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|Thursday, February 4, 1999 |
Tommy G. Thompson
News Media Contact
DWD News Office
Op Ed: School to Work
"right approach" for Wisconsin
(Editors are welcome to reprint this article in its entirety, or excerpt from it for news stories.)
By Linda Stewart
Wisconsins school-to-work initiative very much deserves the public spotlight today .
In the short life of this program, it already has provided many very positive experiences and benefits for participating students, parents, educational institutions, employers, and organized labor.
For example, over 50,000 students have developed career plans, almost 100,000 students have participated in classes designed to help them better understand how academic knowledge is applied to the work world, and nearly 30,000 have participated in "job shadowing."
And were headed for even bigger payoffs in the months and years ahead. We have to be, because our employers cant wait. As this relatively-new program matures, well then be able to effectively measure the long-term impact of how these experiences related to students ultimate career choices and interest in academic learning.
Thats a point that needs to be made in light of a recent report by two University of Wisconsin-Milwaukee professors who found fault with some elements of the program. In fact, there are two important corrections that need to be made to the study.
First, the report also says that 1,150 students had entered into youth apprenticeship programs in Wisconsin between the years of 1992 and 1997.
In fact, 1,150 students participated in the youth apprenticeship program during just one school year (1996/97 school year) not for all of the years between 1992 - 1997. Over 3,000 students have participated in youth apprenticeship since 1992. And the number involved each year is growing. We have 1,300 enrolled this year, with 880 employers and 365 school districts participating, as well.
Second, the report asserted that this program had received $195 million in federal funds since 1991. The actual number, however, is less than $30 million for youth apprenticeship and local coordination of school-to-work activities. Funding under the federal School to Work Opportunities Act and related sources wasnt even available until after 1994. The larger figure actually refers to federal education funds that are used for a lot more than just school-to-work programs.
Even so, there is one key area upon which both these researchers and school-to-work proponents agree: Wisconsin needs to continue its national leadership in preparing our young people for the high skilled jobs of the future.
Indeed, the UW-Milwaukee researchers identified many positive and groundbreaking elements of Wisconsins School to Work program. They recommended expanding some of the major components of Governor Thompsons ground-breaking initiative, such as youth apprenticeship and other work-based training for Wisconsin students.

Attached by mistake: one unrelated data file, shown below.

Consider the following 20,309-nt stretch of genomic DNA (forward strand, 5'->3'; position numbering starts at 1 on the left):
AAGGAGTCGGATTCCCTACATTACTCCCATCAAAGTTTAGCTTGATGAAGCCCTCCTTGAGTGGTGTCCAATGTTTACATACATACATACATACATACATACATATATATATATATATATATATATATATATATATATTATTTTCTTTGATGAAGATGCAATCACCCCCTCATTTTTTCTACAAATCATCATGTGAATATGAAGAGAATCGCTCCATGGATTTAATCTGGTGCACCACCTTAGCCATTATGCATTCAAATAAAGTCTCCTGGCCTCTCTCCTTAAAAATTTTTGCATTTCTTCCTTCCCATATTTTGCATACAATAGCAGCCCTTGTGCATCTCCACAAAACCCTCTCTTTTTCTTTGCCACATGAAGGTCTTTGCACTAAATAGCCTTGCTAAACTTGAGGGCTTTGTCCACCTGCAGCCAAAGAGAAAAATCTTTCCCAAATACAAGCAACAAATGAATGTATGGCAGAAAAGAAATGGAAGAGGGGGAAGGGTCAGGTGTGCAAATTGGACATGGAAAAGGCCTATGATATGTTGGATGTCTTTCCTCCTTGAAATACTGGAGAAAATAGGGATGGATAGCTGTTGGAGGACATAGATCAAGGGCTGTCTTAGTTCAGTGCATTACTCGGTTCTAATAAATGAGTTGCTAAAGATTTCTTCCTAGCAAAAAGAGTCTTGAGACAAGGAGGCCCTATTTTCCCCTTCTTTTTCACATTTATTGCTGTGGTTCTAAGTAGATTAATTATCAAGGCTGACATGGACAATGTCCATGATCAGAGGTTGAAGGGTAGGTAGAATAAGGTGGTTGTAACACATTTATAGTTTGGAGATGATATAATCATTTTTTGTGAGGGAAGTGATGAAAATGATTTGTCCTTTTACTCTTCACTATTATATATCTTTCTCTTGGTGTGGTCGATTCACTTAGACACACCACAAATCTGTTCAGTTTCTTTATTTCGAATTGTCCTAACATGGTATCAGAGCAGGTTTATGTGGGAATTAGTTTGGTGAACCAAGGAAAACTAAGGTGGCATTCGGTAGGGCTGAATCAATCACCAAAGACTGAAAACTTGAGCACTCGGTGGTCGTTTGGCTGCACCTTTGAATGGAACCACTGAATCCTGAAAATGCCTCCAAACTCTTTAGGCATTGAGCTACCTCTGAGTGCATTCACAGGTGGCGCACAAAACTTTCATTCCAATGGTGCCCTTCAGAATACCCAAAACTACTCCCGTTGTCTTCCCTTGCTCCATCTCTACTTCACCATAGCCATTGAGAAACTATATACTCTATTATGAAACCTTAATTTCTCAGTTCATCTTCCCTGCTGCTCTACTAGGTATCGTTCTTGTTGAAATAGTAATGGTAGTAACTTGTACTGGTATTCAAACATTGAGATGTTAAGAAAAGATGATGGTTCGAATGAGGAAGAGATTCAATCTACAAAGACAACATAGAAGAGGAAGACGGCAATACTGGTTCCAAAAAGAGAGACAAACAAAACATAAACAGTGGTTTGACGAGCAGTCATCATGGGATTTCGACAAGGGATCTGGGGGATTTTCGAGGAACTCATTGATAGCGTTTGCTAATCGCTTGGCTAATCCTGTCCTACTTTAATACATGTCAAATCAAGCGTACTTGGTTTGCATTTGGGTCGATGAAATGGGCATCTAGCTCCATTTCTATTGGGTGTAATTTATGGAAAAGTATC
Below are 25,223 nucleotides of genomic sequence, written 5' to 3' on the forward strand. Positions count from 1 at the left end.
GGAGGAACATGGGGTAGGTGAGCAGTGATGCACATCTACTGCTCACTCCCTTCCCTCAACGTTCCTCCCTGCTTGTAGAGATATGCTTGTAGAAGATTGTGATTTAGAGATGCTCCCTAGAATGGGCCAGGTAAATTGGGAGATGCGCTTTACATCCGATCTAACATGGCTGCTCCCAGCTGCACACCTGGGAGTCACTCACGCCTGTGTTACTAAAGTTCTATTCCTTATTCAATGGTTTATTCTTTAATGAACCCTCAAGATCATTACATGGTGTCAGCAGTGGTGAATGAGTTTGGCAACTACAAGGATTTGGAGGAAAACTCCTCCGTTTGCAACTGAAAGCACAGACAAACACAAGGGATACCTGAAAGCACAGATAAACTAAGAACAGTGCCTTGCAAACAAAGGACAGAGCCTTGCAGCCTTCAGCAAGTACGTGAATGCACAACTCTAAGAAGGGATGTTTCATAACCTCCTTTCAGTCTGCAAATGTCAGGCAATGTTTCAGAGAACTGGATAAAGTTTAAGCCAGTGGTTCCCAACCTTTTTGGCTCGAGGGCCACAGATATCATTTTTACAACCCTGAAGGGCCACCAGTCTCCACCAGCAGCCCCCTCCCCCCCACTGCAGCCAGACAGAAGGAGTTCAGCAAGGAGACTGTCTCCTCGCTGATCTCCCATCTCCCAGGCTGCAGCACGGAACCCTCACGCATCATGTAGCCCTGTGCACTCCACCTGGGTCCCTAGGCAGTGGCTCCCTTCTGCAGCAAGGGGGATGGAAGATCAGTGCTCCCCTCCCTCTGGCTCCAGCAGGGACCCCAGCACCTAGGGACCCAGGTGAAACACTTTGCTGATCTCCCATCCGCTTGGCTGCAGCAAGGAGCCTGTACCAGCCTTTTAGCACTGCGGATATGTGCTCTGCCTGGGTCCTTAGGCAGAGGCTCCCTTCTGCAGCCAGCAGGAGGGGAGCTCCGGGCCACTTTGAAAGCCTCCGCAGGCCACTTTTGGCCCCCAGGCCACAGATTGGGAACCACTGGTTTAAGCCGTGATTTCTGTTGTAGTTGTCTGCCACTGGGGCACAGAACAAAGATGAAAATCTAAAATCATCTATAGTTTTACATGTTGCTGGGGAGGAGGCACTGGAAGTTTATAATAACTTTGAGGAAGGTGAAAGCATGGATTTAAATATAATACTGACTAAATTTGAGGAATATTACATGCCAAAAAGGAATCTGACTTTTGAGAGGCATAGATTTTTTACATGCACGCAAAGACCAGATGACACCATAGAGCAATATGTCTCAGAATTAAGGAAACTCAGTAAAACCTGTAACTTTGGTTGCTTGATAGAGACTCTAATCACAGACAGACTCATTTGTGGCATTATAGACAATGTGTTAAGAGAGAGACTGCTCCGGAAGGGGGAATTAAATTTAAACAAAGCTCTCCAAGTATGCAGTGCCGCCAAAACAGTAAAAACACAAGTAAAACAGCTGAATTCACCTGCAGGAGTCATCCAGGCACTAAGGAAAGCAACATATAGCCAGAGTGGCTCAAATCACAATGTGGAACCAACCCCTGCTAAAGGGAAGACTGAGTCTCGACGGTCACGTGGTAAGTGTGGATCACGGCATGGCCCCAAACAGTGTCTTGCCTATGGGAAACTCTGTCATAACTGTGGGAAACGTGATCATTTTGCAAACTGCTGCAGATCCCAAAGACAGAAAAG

As the head of the state agency responsible for administering youth apprenticeships and several other work-based programs, I was pleased by that recommendation. I applaud the reports recommendation that we focus more of our efforts on the elements of "school to work" that have shown the most effective results.
Wisconsin needs more work-based learning to help increase awareness of, and prepare, Wisconsins young people for the high-skilled jobs of the next millennium. As the report noted, these types of "technical studies, and apprenticeship and co-op work experiences, help students to connect with a world of norms and practices outside the (elementary, middle and high school) world."
Young people should be prepared to choose from the vast array of opportunities available in the 21st Century. Current trends show many opportunities for high-skill, high-wage jobs and careers in fields requiring a variety of post-secondary training ranging from apprenticeships to baccalaureate degree.
These positive conclusions regarding Wisconsins school- to-work efforts are consistent with the findings of other well-respected researchers, such as the Urban Institute of Washington, D.C.
Just last summer, a top official of that organization told Governor Thompson that he was "highly impressed with the ability of your Administration to work with employers to develop rigorous industry standards, to attract students interested in trying a new and challenging program, to help students gain access to in-depth training, and to draw in nearly 1,000 employers willing to offer full two-year youth apprenticeships."
And, he adds: "So far as I know, Wisconsin is by far the most advanced in providing such intensive training for youth."
Indeed, Wisconsins youth apprenticeship program has consistently received positive evaluations. A study by the University of Wisconsins Center on Education and Work shows employer satisfaction with the program at 90 per cent, and 90 per cent of employers offer permanent jobs to youth apprenticeship graduates. The data also show that youth apprentices who continue their studies in the UW system and technical colleges have grade point averages that are at or above other beginning freshmen.
Building our school-to-work initiative, while emphasizing those aspects which have shown the most promise, is the right approach for our citizens, our employers, and our students.
Linda Stewart is Secretary of the Wisconsin Department of Workforce Development.
For more information about the youth apprenticeship program and other school-to-work programs of the Department, go to<http://www.dwd.state.wi.us/cew>
or call the Connecting Education and Work Division at 608/266-0223.